Social Functioning in Preschool Children: Can Social Information Processing and Self-Regulation Skills Explain Sex Differences and Play a Role in Preventing Ongoing Problems?
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A consistent finding in the literature is that children who demonstrate lower levels of social functioning (i.e., exhibit high levels of externalising and internalising problems and low levels of socially competent behaviour) have problems interpreting social cues and enacting appropriate behavioural responses in social situations (that is, they have poor social information processing (SIP) skills). Another consistent finding is that children who demonstrate lower levels of social functioning have problems regulating behaviour and/or emotions (that is, they have poor self-regulation skills). The research questions in this study explore two related issues: whether these associations can explain sex differences in social functioning (with girls consistently exhibiting higher levels of social competence and lower levels of externalising problems than boys) and whether an intervention targeting SIP and self-regulation skills can lead to improvements in social functioning. The study forms one component of a larger developmental prevention project (the Pathways to Prevention Project) which involves the provision of an integrated set of intervention strategies to children attending preschools in a highly disadvantaged Brisbane suburb. It also involves programs with their families, their schools and relevant ethnic communities. This study relates to a sub-sample of 308 children who participated solely in the social skills program. Children from two preschools received the program (N=174) and were compared with children from two other preschools who did not receive the program (N=134). The research questions were addressed using a repeated measures design, with data being collected from all intervention and comparison children pre- and post-intervention (that is, at the beginning and end of the school year) and at a one year follow-up at the end of Grade 1. The study is unique as it involves Australian children from a diverse range of cultural backgrounds, many of whom who are non-English speaking. Few studies have involved such diverse samples and none have been implemented in an Australian context. The first two research questions seek to confirm findings from prior studies, examining whether females exhibit higher levels of social functioning than males and whether there is a significant relationship between social functioning and SIP and self-regulation skills. The third research question significantly extends prior findings by examining whether there are sex differences in SIP and self-regulation skills and whether these can account for sex differences in social functioning. This issue has been largely overlooked in the literature. The fourth research question examines whether a social skills intervention designed to improve preschool children's SIP and self-regulatory skills can lead to improvements in these skills and increase levels of social functioning. The fifth research question examines the relative effect of the intervention for boys and girls. Using pre-intervention data, the study confirmed prior research, finding significant sex differences in social functioning with girls exhibiting higher levels of social competence and lower levels of externalising problems. A significant relationship was also found between measures of SIP, self-regulation skills and social functioning. A significant sex difference was found in SIP and self-regulation skills, with girls performing better than boys on these measures. After adjusting for children's scores on the SIP measure, sex differences in social competence were no longer significant. Sex differences in externalising problems remained significant but were markedly reduced. A similar pattern of findings was observed when adjusting for self-regulation skills. These findings represent a major contribution to the understanding of sex differences in social functioning. In comparison to non-participants, participants in the social skills program demonstrated significant improvements in SIP, self-regulation skills and social competence which were sustained 12 months after the completion of the intervention. In general, program participation was not found to be associated with changes in children's levels of externalising and internalising behaviour problems, although there were strong and significant reductions in externalising behaviour problems for disruptive children who were consistently engaged with the program. Program effects were greatest where it was consistently reinforced by teachers. No significant sex differences in program effects were found. Implications for future policy are that child-focused programs designed to increase school readiness and levels of social competence should include SIP and self-regulation components. More intensive programs may be required for long term improvements in behaviour problems. In terms of future practice, it is concluded that the implementation and evaluation of programs for young disadvantaged children from a range of multi-cultural backgrounds must limit English language requirements to increase program engagement, and encourage parental involvement using strategies such as parent training groups that do not demand high levels of parental literacy. Teacher involvement also needs to be maximised either through the provision of teacher training or through intensive mentoring.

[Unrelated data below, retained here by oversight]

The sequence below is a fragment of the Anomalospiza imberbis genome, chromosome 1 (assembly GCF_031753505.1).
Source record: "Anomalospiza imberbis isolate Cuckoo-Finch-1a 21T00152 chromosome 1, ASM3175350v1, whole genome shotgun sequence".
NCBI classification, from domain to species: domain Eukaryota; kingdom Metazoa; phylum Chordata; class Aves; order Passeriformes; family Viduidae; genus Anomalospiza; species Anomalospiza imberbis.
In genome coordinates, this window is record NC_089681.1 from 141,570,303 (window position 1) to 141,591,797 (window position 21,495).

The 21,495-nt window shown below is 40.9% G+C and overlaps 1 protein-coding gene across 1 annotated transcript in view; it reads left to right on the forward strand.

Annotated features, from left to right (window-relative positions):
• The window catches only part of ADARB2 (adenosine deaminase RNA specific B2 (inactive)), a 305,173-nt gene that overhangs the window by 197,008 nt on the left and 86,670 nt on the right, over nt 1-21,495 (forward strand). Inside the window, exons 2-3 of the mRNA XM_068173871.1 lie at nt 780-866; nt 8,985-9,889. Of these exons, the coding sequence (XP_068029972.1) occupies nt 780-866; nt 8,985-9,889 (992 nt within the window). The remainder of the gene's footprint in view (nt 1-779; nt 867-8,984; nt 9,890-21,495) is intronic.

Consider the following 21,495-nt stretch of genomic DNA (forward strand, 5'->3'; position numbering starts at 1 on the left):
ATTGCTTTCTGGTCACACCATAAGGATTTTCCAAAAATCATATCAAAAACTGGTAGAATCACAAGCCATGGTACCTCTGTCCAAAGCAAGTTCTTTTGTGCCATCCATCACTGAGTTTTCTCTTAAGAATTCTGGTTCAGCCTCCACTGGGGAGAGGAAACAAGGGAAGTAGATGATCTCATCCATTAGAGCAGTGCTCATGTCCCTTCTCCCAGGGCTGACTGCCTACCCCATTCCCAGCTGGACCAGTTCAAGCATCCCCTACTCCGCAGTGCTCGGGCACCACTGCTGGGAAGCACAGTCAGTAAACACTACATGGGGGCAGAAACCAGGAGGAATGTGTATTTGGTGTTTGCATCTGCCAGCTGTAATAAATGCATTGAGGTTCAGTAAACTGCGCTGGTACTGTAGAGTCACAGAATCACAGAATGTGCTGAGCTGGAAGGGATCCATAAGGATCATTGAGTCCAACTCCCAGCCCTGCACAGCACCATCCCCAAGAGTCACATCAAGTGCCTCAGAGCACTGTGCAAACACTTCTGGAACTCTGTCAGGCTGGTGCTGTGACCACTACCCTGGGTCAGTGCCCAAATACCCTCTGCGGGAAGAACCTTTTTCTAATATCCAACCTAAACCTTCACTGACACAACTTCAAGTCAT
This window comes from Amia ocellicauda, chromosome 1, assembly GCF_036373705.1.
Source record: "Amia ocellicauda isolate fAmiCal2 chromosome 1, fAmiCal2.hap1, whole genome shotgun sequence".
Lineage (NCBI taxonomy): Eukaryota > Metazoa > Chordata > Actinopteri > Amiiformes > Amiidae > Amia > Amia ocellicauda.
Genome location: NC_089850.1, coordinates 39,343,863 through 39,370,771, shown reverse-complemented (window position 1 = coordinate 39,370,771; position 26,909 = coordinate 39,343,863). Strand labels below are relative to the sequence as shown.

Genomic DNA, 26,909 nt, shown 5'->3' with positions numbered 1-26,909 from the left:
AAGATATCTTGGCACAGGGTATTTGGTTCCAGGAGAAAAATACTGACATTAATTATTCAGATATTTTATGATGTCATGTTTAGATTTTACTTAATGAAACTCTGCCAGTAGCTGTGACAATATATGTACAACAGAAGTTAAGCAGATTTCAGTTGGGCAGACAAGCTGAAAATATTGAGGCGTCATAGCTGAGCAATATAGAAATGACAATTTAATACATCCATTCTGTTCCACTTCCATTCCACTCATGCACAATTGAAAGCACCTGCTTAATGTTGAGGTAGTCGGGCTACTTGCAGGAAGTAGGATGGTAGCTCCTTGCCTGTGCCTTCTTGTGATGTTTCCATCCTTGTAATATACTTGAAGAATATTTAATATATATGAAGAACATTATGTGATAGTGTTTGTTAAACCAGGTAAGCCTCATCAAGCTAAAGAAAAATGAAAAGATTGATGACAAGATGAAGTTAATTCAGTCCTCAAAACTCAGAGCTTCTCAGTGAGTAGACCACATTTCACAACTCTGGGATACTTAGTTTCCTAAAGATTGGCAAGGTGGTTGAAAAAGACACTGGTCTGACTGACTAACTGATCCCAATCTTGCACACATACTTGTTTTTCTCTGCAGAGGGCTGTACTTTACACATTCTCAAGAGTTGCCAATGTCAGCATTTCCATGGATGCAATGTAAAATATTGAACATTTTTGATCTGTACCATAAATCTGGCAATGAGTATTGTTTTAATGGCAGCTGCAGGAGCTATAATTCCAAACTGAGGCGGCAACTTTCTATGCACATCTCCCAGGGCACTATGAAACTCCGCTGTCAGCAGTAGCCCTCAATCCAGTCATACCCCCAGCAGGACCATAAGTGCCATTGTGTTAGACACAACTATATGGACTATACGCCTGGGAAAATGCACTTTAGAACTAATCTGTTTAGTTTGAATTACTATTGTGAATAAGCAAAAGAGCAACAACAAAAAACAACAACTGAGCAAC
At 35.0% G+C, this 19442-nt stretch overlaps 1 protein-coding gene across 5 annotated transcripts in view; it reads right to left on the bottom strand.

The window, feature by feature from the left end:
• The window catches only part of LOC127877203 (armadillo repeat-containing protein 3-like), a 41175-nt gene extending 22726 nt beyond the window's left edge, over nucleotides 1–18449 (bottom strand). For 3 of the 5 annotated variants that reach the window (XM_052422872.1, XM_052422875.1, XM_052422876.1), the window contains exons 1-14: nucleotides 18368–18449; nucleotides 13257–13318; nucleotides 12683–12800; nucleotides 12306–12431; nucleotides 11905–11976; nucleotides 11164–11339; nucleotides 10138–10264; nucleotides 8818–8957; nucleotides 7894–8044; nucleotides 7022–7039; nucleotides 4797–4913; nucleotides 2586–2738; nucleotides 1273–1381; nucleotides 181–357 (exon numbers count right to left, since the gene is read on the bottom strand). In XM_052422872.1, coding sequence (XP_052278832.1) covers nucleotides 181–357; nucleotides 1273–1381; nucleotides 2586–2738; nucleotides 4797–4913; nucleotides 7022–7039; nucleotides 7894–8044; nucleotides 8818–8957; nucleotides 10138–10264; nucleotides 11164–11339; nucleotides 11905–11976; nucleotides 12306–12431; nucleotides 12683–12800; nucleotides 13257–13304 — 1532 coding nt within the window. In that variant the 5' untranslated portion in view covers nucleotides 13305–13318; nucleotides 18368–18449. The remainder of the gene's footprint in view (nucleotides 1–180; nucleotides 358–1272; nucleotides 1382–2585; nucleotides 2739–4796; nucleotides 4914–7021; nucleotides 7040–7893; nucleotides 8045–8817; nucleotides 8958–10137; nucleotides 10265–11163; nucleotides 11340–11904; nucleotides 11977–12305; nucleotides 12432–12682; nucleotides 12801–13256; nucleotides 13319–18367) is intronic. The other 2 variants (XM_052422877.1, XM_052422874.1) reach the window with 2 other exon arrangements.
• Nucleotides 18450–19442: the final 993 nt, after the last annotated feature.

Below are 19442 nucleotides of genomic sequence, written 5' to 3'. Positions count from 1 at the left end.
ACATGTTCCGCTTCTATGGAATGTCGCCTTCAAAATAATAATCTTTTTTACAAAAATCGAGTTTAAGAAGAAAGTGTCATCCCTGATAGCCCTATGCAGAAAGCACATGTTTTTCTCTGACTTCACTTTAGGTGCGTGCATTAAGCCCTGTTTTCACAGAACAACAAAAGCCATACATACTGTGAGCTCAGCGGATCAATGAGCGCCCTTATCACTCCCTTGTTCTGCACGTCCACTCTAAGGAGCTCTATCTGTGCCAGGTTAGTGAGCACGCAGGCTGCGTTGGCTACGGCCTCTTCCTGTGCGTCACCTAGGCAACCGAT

Thesis (PhD Doctorate)
Doctor of Philosophy (PhD)
School of Psychology
Item Access Status
Social functioning in preschool children
socially competent behaviour
social information processing
sex differences in preschool behaviour